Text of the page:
2. 2. 570 L LI and others . Non-monotonic dose–response relationship SHRs that are normally activated by endogenous of kinases such as mitogen-activated protein kinase, may ligands can also respond to exogenous substances, modulate the genomic actions of the same ligands in including synthetic drugs and environmental opposite directions via receptor or coregulator phos- chemicals. Acting on an endogenous hormonal back- phorylation, resulting in non-monotonic responses in ground, these chemical compounds can potentially gene expression (Acconcia & Marino 2003, Rochette-Egly modulate endocrine events, resulting in altered SHR- 2003). mediated biological functions. Many therapeutic drugs The present study focused on the steady-state dose– are designed to interact directly with SHRs as agonists response for gene expression mediated through SHRs. or antagonists to alter gene transcriptional activities in Using a computational modeling approach, we demon- target tissues. The effects exerted by many of these strated that non-monotonic dose–responses can readily drugs may vary from tissue to tissue (Dutertre & Smith arise within the classical framework of steroid signaling. 2000, Giannoukos et al. 2001, Berrevoets et al. 2002). For Our results indicated that the inherently nonlinear example, while both tamoxifen and raloxifene reduce process of receptor homodimerization in SHR signaling the risk of invasive breast cancers by acting as ER plays an important role in rendering U-shaped dose– antagonists in mammary tissues, they have a strong response curves, which can be further modulated by agonistic activity in bones that helps maintain bone mixed-ligand heterodimers. density in women (Dutertre & Smith 2000, Francucci et al. 2005). Because of the opposing effects, these drugs are more appropriately termed as selective receptor Methods modulators (SRMs). Besides synthetic drugs, a large set of chemicals that can interfere with endocrine func- Model structure tions are environmental pollutants termed as endo- Definitions for a pure agonist, antagonist, and partial crine active chemicals (EACs). EACs may interfere agonist in particular, in the endocrine literature have with the synthesis and metabolism of endogenous been largely observational rather than mechanistic. For hormones, or in many cases, interact with SHRs directly modeling purposes, we need to be more explicit, and so (Amaral Mendes 2002, Markey et al. 2002). An these terms are defined as follows. A pure agonist is a important aspect of health risk assessment for EACs is ligand that is able to recruit CoA exclusively to activate understanding dose–response curves at low doses that gene transcription. If a ligand is able to recruit CoR are relevant to human exposure in the environment. A exclusively to deactivate gene transcription, it is termed large body of evidence indicates that SHR-mediated as an active antagonist, whereas if a ligand can recruit adverse effects of EACs are sometimes nonlinear or neither CoR nor CoA after binding to a steroid receptor, even non-monotonic (i.e. U-shaped or inverted it is termed as a passive antagonist. A partial agonist is a U-shaped) in dose ranges exerting no overt cytotoxicity ligand that is able to recruit both CoA and CoR, albeit (Kemppainen & Wilson 1996, vom Saal et al. 1997, not simultaneously. In this way, when a partial agonist Maness et al. 1998, Putz et al. 2001a,b, Almstrup et al. acts alone in our model, it always activates gene 2002, Terouanne et al. 2003, Kohlerova & Skarda 2004). transcription but with a reduced maximal response The molecular basis for the bidirectional actions of when compared with a pure agonist. It is generally SRMs and non-monotonic or hormetic effects of EACs is believed that whether a receptor is able to recruit CoA or not completely understood. A variety of mechanisms have CoR depends on its conformational changes after ligand been proposed to explain these observations. For instance, binding, particularly in the LBD domain (Brzozowski the ratio of coactivators (CoA) to corepressors in a cell may et al. 1997, Shiau et al. 1998), and the phosphorylation determine whether an exogenous ligand behaves status of the receptor also modulates this recruiting primarily as an agonist or antagonist (Smith et al. 1997, process (Atanaskova et al. 2002, Rochette-Egly 2003). Szapary et al. 1999, Smith & O’Malley 2004). Alternatively, Since there are always background levels of the opposing effect of SRMs in different tissues may endogenous hormones in a physiological state, we result from the involvement of different SHR subtypes simulated gene expression driven by exogenous (McInerney et al. 1998, Zhou & Cidlowski 2005). Kohn and ligand X in the presence of endogenous ligand L Melnick found that an inverted U-shaped dose–response (Fig. 1). In the absence of X, endogenous ligand can arise from conditions where there are unoccupied L first binds to a receptor SHR to form a liganded receptors by endogenous hormones and recruitment of receptor complex LR. Two LRs then associate with CoA by xenobiotic ligands is relatively weak (Kohn & each other to form a receptor homodimer LRRL. Melnick 2002). Conolly and Lutz hypothesized that a LRRL in turn binds to the HRE in the promoter of U-shaped dose–response curve can result from transcrip- target genes. While bound to HRE, LRRL is able to tionally inactive mixed-ligand receptor dimers (Conolly & recruit CoA to the local promoter site and together Lutz 2004). Possibilities also exist that the non-genomic these molecules produce an activational complex effect of steroid ligands, which often leads to the activation CoALRRLH. Since L mimics an endogenous Journal of Molecular Endocrinology (2007) 38, 569–585 www.endocrinology-journals.org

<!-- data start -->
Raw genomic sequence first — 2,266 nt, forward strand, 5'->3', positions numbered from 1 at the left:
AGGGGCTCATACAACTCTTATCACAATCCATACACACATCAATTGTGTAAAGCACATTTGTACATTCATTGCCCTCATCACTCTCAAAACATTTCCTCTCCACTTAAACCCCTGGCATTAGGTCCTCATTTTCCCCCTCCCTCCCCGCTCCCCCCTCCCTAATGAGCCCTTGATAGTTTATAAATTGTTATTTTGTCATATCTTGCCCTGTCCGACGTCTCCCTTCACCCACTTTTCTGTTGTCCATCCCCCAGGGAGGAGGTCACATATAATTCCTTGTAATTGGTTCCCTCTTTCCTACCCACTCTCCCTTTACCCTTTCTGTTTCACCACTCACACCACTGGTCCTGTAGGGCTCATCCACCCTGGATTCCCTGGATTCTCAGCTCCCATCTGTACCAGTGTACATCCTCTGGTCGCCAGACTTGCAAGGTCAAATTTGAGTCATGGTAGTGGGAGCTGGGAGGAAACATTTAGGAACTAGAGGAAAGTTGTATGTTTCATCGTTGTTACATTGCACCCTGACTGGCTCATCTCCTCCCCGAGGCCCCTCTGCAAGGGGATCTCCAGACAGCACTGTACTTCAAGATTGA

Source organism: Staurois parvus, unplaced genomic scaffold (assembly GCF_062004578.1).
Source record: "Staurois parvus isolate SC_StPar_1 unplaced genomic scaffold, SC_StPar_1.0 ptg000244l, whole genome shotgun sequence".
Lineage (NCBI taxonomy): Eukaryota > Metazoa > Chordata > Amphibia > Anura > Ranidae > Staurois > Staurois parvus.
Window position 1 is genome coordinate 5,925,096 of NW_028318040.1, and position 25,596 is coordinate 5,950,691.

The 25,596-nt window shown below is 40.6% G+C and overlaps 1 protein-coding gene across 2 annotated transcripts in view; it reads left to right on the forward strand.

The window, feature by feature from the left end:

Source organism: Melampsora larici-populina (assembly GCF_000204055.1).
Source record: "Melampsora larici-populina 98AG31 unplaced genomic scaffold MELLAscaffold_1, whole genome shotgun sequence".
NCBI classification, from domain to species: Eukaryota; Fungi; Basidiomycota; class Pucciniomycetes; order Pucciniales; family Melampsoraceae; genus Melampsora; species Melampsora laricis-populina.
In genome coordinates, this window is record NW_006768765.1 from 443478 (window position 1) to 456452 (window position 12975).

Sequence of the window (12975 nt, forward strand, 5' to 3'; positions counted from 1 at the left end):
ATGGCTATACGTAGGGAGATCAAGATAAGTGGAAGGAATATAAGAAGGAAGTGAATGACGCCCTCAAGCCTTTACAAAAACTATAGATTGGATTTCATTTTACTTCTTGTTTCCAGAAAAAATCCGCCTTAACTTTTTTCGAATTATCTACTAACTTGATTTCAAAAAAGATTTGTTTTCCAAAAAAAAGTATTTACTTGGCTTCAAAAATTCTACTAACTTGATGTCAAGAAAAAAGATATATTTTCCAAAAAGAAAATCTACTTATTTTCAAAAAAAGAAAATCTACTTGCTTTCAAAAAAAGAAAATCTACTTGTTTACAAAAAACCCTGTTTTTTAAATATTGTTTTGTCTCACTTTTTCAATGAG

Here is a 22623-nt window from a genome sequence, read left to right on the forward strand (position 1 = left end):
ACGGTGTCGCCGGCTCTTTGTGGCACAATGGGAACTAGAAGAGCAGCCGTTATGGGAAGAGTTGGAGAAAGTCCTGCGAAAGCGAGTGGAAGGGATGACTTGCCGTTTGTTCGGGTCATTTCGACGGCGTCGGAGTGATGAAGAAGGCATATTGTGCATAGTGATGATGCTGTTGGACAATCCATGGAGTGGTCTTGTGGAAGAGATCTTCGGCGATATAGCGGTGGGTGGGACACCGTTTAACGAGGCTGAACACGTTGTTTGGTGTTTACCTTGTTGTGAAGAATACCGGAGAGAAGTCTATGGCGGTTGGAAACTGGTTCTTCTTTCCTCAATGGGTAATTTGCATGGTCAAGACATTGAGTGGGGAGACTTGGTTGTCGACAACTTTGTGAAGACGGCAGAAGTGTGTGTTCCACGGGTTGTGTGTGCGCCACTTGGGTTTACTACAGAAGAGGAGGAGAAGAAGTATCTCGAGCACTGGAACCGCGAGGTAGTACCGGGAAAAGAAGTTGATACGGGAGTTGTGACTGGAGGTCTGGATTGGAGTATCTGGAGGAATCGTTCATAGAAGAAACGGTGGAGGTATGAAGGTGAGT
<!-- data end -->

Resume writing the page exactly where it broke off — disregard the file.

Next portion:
3. 3. Non-monotonic dose–response relationship . L LI and others 571 Figure 1 Structure of the ODE-based model for SHR-mediated gene expression. For a detailed description of the signaling pathway, see Methods. For ODEs, parameter values, and supporting references, see Tables S1 and S2 in the Supplementary Material. kf01, kf11, kf21, kf31, kf02, kf12, kf22, kf32, kf42, kf13, kf23, kf33, and kf43 are the association rate constants; kb01, kb11, kb21, kb31, kb02, kb12, kb22, kb32, kb42, kb13, kb23, kb33, and kb43 are the dissociation rate constants. hormone here, we assumed that L acts only as a The control of gene activation at the promoter pure agonist, thus by our definition, recruiting no was modeled based on the current understanding of CoR to the local promoter. Exogenous ligand X gene induction in eukaryotic cells (Zhang et al. follows a similar signaling process as the endogen- 2006). At any given time, a gene could be in one of ous ligand L. However, X may function as either a two discrete transcriptional states, inactive (GENEi) pure agonist by recruiting CoA, a partial agonist by or active (GENEa), corresponding to compact and recruiting both CoA and CoR, or a passive or active relaxed chromatin structures respectively. Once in antagonist. When both endogenous ligand L and the active state, gene transcription proceeds at a exogenous ligand X are present, it is also possible relatively constant rate, whereas in the inactive state, that L-bound receptor LR may interact with no transcription occurs. Transitions between the X-bound receptor XR to form mixed-ligand hetero- inactive and active states are controlled by rate dimers (LRRX). Similar to XRRX, LRRX may constant kf5 and kb5 as indicated below: regulate gene transcription differentially, depending kf5 on whether CoA, CoR, or both are recruited. GENEi % GENEa Although Fig. 1 indicates that recruitment of CoA kb5 or CoR occurs after a receptor dimer binds to HRE, where the dimer may also interact with CoA or CoR directly prior to occupying HRE (Thenot et al. 1999, kf5 Z kf51 ½CoALRRLHŠ C kf52 ½CoAXRRXHŠ Margeat et al. 2001). We found that the inclusion of (1) C kf53 ½CoALRRXHŠ; these DNA-independent interactions between receptor dimers and coregulators did not quali- kb5Zkb51Ckb52 ½CoRXRRXHŠCkb53 ½CoRLRRXHŠ: (2) tatively change the simulation results obtained in the absence of these interactions, except for the Notably, the transition from the inactive to active state is circumstance of receptor overexpression, in which regulated by coactivator-bound receptor–DNA excessive receptors may serve to scavenge the free complexes CoALRRLH, CoAXRRXH, and CoALRRXH coregulators resulting in repression of gene (Eq. (1)). These complexes would work to relax local expression at high doses of X. This auto-inhibitory chromatin structures by acting as or recruiting histone effect of receptor overexpression has been observed acetyltransferase, a process not explicitly modeled. in vitro with ERs (Bocquel et al. 1989, Webb et al. Conversely, transition from the active to inactive state is 1992). Therefore, the present study presents only regulated by corepressor-bound receptor–DNA the results considering DNA-dependent recruitment. complexes CoRXRRXH and CoRLRRXH (Eq. (2)), www.endocrinology-journals.org Journal of Molecular Endocrinology (2007) 38, 569–585